The band I was in before Eyes Like Twenty was called See My Silhouette, with my best friend Danny MacFarlane. It was a complex band, and the material didn’t come out easy. We spent a lot of time writing and learning to play the tracks that Danny had written in his head. While I will always think that this is an excellent way to ensure that good ideas come to fruition it was still a tough time. Drummers came and went, songs were learned and re-learned, and eventually we threw in the towel.
After a couple of months break, I started to get the originals itch again. After the trials of See My Silhouette I wanted to put a band together that would be easy to write and gig with, just by virtue of the way it was put together. Less complication, more emphasis on groove as opposed to more complex arrangements, and with each band member writing their part.
I’d had an octave pedal and a bass guitar kicking around for a while so I thought that maybe I could get some sort of ‘twin octave riffing’ thing going on. A few weeks on eBay and a few distortion pedals later and I had everything I thought I needed for the original Rig of Doom. I had a jam one afternoon with drummer Paul Harney (then Full Tilt, now The Shady 80s) and we tried a few riffs to see if it would fly. We both agreed that it did.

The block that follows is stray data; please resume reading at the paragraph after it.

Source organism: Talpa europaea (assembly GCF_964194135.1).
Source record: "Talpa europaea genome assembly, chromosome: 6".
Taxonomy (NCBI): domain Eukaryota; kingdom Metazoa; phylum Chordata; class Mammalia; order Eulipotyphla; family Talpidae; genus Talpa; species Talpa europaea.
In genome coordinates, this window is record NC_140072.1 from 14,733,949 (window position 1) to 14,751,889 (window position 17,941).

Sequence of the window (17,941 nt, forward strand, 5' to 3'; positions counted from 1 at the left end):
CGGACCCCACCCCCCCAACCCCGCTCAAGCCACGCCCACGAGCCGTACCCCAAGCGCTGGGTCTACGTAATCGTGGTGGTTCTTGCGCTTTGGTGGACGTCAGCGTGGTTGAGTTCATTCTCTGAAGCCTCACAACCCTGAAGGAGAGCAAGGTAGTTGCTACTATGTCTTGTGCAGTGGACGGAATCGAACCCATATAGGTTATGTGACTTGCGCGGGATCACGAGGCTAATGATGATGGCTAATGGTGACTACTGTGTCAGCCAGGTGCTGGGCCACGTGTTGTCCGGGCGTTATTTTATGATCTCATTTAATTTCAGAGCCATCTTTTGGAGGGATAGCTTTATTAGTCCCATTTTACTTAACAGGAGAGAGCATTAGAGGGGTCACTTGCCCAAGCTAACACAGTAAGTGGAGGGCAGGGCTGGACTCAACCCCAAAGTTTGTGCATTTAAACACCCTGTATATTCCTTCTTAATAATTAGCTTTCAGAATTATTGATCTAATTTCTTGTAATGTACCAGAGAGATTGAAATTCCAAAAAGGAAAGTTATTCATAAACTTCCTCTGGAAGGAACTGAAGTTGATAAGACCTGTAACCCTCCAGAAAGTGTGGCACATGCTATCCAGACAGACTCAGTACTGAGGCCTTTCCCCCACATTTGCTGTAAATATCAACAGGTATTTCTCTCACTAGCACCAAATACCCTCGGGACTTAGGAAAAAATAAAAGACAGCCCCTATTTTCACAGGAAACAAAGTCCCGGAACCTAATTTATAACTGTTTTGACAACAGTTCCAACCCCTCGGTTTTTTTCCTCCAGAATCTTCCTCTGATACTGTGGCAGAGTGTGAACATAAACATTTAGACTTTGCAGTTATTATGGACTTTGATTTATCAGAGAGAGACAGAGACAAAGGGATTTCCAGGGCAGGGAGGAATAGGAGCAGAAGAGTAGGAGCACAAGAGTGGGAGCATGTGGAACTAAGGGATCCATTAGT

It wasn’t long after that I discovered One Day As A Lion – Zac De La Rocha’s (RATM) from 2010. They had Zac on vocals, a drummer, and a keys player who used a Fender Rhodes through a Marshall stack. They’d essentially already done what I was considering: A three piece with vocals, drums, and ‘music’. This gave me hope that the Rig of Doom, coupled with a solid drummer and a vocalist would be enough to put a good band together. As of August 2014 it’s early days for us, but it’s looking like I may have been right.
It happens, occasionally.
Here’s the rig, as it is on 14/08/2014 if you’re interested…